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How to Evaluate Information Sources: The Basics

Viewers will learn which criteria to use to evaluate resources

Why Evaluate?

The internet is a system of networks and a communications tool, not a source.

The quality of information available on the internet can vary significantly.

It is essential to analyze any source, but especially web resources, for content, validity, and appropriateness.

Unlike journals or books, web pages frequently lack editors or publishers who filter out misinformation.

See OWL at Purdue on Evidence

How to evaluate information sources

Critically Analyzing Information Sources.  This website provides criteria you should use to evaluate any information source.  (Cornell University Library*)   

Learn the difference--Scholarly vs. Popular Periodicals.

Be wise to retracted scholarly papers.   See  Retraction Watch and Retraction Databases 

Other Websites on Evaluation

Evaluating Information -- Applying the CRAAP Test
(original CRAAP test designer's site)


Evaluating Sources for Credibility (3 Min)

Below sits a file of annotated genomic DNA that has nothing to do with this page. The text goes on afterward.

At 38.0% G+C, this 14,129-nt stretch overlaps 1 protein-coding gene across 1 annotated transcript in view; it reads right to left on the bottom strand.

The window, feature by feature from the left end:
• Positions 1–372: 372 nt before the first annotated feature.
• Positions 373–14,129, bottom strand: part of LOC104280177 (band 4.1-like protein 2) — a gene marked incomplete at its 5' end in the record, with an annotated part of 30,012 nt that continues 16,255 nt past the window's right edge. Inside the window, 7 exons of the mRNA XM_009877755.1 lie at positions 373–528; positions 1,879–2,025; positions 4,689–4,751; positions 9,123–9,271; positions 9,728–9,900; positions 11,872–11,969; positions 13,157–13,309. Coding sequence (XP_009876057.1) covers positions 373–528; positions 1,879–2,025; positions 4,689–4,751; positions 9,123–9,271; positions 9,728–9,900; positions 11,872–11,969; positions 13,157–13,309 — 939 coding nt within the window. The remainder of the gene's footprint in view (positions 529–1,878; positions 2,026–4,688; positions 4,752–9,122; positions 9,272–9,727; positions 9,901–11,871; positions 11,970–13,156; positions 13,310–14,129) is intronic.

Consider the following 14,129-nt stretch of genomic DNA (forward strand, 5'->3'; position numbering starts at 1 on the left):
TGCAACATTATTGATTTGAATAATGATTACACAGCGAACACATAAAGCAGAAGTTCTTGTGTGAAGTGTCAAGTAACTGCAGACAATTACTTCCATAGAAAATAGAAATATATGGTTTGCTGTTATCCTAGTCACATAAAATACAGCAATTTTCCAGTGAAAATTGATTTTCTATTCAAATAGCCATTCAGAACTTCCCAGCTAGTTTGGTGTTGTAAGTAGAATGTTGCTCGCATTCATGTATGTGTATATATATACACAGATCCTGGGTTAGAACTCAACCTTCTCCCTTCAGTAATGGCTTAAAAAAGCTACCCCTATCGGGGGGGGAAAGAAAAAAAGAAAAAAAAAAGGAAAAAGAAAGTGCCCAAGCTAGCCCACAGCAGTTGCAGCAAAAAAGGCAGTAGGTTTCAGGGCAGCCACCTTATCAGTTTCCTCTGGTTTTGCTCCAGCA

Authored by librarians at North Carolina State University


Follow the Money

It takes time and money to support a high quality website.  So, be sure to figure out where the support is coming from and why.

A NOTE ABOUT CONTENT FARMS:  There are many commercial websites that are called "content farms."  Unless your project is a study of content farms, these are poor choices to support your work.  They are created by companies that hire people to write articles that are highly requested by search engines, so they can optimize their hit rate and sell more advertising.  These are not sites that have an editorial policy or mechanism for quality control of content. 

Read the Wikipedia article about Content Farms. The definition is pretty good.  Even Google hates them.  They're gaming the system.  View this list of content farms!  Don't use them.

More on Content Farms

Subject Guide

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